How to make the most of your time behind your binoculars

Late season hunting

Photo credit: Brady Miller

I grew up hunting the Ruby Mountains of Nevada. Some of you have likely heard of them or have spent time in them, hunting or hiking. They have developed into quite the destination hunt — known for massive canyons, large expanses of wilderness and a unique variation of rock and vegetation. They are composed of a large, single ridgeback that runs about 40 miles from which canyons head many miles down to the east and west. The canyons were glacially formed and, for the most part, have a distinct “U” shape. From one side to the other, it can be well over a mile and, in some cases, over two miles. 

The Ruby Mountains have a robust variation in vegetation and rock structure and offer a lot of “hidey-holes” for animals. It was here that I developed my hunting, or glassing, eyes that have served me now for many years of high (and occasionally) low country hunting. Like many western hunters, I believe I can find deer better than anyone. (I can imagine the eye roll of anyone reading this, but hear me out!) While my statement is likely not true — I’m sure there are others that would best me in a “deer finding” contest — I think that having confidence that you are good at finding deer and believing you will is incredibly important when in the backcountry.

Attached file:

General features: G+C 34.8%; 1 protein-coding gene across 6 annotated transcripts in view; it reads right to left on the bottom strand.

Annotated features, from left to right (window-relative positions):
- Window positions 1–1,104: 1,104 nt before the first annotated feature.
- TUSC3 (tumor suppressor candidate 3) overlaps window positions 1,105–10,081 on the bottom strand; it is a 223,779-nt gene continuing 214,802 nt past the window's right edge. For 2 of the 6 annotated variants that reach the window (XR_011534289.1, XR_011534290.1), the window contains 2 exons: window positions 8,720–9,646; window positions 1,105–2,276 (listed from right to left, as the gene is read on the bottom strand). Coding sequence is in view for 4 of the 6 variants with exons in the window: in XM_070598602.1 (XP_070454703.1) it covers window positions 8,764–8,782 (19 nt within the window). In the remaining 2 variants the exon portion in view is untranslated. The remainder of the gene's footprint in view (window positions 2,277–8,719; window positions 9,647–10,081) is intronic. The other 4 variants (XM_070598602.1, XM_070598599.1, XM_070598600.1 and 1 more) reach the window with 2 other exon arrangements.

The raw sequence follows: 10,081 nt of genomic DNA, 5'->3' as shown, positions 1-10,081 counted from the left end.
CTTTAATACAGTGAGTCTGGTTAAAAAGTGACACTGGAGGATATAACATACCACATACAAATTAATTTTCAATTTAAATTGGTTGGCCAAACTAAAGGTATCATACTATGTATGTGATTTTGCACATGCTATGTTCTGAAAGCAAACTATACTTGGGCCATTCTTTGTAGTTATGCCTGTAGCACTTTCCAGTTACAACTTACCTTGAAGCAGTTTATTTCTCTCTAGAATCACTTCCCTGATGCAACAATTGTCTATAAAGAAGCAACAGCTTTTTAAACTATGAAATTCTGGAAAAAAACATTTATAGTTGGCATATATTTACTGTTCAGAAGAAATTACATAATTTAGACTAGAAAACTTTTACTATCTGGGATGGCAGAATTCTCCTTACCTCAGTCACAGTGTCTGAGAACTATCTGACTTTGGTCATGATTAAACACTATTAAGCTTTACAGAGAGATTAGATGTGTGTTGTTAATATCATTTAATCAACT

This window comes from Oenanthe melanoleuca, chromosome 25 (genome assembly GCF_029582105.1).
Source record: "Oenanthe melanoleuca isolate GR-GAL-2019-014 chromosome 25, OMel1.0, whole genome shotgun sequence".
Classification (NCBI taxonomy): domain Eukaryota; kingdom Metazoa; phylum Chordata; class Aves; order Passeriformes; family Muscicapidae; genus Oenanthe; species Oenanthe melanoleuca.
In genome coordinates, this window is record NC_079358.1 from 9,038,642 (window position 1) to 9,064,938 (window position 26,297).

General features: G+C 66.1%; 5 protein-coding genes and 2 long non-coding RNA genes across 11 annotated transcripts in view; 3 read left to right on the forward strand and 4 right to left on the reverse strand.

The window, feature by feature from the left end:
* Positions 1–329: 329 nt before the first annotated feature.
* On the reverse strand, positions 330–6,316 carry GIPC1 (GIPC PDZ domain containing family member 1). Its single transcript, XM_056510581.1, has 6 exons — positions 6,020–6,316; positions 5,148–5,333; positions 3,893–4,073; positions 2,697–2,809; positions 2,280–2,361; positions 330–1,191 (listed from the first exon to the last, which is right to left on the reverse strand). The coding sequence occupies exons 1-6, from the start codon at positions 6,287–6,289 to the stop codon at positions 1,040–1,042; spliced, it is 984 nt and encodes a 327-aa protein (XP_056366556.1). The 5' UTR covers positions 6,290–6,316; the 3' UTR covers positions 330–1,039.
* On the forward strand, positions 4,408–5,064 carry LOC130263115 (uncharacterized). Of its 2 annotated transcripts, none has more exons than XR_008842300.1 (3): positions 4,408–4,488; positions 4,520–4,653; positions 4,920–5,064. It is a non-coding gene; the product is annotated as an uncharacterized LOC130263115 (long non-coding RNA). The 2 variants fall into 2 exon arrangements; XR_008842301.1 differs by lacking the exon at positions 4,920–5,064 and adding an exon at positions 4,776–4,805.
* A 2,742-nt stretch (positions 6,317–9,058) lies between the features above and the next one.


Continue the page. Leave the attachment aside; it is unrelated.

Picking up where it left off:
I’ll make a quick comparison: I’m a qualifier for the Xterra National triathlon championships and have since been a committed mountain bike racer, winning several amateur races and even lining up against pros in a race or two. If I’m being honest, at each race — whether triathlon or mountain bike — when racing against pros, I knew I wasn’t going to win, that there were those more fit with more power who would beat me. However, at the start of each race I would fight anyone that said I was going to lose. You must believe in yourself and your abilities if you are going to be successful even if you have to be a bit irrational at times. I am not encouraging anyone to be arrogant, condescending or pompous — nobody likes that guy — but, instead, to internally believe in yourself. It is no different when trying to dig deer (or other animals) up in the backcountry — you got to believe you’re going to find them! 

Several years ago while on a mule deer archery hunt, a friend and I were up early, slowly working our way up a ridge. He chose the left side and I chose the right side. We planned to join back up at the top, but understood that our timing would be different as we would spend different amounts of time glassing into the various draws, small bowls and open hillsides. As we started up, it felt like I was going to see deer. There was sign everywhere: tracks and droppings; I got the occasional whiff of buck. You know what I mean. Surprisingly, as we worked up the ridge, I was not seeing much, but, eventually, reached a great vantage point where I was able to see more than I had previously. I had thick vegetation to my left — mostly oak brush with sprinklings of mahogany and pine trees as the elevation increased. It was here that I focused most of my glassing effort.